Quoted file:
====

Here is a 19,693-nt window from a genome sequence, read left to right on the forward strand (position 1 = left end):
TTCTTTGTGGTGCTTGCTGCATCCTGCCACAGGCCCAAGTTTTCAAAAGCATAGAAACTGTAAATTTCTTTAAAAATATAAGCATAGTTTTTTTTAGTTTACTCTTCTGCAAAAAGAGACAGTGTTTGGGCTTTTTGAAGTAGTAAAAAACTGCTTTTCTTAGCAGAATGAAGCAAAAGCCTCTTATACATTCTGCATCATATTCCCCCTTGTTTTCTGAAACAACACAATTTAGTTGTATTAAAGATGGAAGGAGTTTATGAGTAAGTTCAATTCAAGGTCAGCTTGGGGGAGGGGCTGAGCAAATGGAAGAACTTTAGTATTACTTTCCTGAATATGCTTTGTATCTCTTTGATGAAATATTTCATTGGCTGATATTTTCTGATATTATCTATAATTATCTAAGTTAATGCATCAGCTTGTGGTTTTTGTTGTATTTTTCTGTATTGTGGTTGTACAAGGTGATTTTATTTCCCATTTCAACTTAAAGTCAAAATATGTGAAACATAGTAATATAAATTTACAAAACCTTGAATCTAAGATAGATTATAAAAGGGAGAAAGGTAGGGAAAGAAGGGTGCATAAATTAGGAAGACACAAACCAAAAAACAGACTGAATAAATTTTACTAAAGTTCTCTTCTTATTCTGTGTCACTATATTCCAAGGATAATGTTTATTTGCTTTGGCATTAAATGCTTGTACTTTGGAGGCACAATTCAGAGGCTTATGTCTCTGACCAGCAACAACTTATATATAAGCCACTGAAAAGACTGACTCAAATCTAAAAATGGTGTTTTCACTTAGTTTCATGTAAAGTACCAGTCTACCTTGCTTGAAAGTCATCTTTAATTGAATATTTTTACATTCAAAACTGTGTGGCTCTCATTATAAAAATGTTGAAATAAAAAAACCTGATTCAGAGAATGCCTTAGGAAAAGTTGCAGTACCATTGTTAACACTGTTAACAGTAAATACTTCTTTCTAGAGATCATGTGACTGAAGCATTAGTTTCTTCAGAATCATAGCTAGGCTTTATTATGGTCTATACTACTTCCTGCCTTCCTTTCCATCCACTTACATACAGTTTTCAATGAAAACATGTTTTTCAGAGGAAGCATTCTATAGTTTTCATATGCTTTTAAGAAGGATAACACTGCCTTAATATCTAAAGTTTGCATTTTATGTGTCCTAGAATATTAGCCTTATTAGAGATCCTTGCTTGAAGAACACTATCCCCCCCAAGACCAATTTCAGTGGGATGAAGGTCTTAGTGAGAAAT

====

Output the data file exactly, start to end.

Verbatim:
Here is a 19,693-nt window from a genome sequence, read left to right on the forward strand (position 1 = left end):
TTCTTTGTGGTGCTTGCTGCATCCTGCCACAGGCCCAAGTTTTCAAAAGCATAGAAACTGTAAATTTCTTTAAAAATATAAGCATAGTTTTTTTTAGTTTACTCTTCTGCAAAAAGAGACAGTGTTTGGGCTTTTTGAAGTAGTAAAAAACTGCTTTTCTTAGCAGAATGAAGCAAAAGCCTCTTATACATTCTGCATCATATTCCCCCTTGTTTTCTGAAACAACACAATTTAGTTGTATTAAAGATGGAAGGAGTTTATGAGTAAGTTCAATTCAAGGTCAGCTTGGGGGAGGGGCTGAGCAAATGGAAGAACTTTAGTATTACTTTCCTGAATATGCTTTGTATCTCTTTGATGAAATATTTCATTGGCTGATATTTTCTGATATTATCTATAATTATCTAAGTTAATGCATCAGCTTGTGGTTTTTGTTGTATTTTTCTGTATTGTGGTTGTACAAGGTGATTTTATTTCCCATTTCAACTTAAAGTCAAAATATGTGAAACATAGTAATATAAATTTACAAAACCTTGAATCTAAGATAGATTATAAAAGGGAGAAAGGTAGGGAAAGAAGGGTGCATAAATTAGGAAGACACAAACCAAAAAACAGACTGAATAAATTTTACTAAAGTTCTCTTCTTATTCTGTGTCACTATATTCCAAGGATAATGTTTATTTGCTTTGGCATTAAATGCTTGTACTTTGGAGGCACAATTCAGAGGCTTATGTCTCTGACCAGCAACAACTTATATATAAGCCACTGAAAAGACTGACTCAAATCTAAAAATGGTGTTTTCACTTAGTTTCATGTAAAGTACCAGTCTACCTTGCTTGAAAGTCATCTTTAATTGAATATTTTTACATTCAAAACTGTGTGGCTCTCATTATAAAAATGTTGAAATAAAAAAACCTGATTCAGAGAATGCCTTAGGAAAAGTTGCAGTACCATTGTTAACACTGTTAACAGTAAATACTTCTTTCTAGAGATCATGTGACTGAAGCATTAGTTTCTTCAGAATCATAGCTAGGCTTTATTATGGTCTATACTACTTCCTGCCTTCCTTTCCATCCACTTACATACAGTTTTCAATGAAAACATGTTTTTCAGAGGAAGCATTCTATAGTTTTCATATGCTTTTAAGAAGGATAACACTGCCTTAATATCTAAAGTTTGCATTTTATGTGTCCTAGAATATTAGCCTTATTAGAGATCCTTGCTTGAAGAACACTATCCCCCCCAAGACCAATTTCAGTGGGATGAAGGTCTTAGTGAGAAAT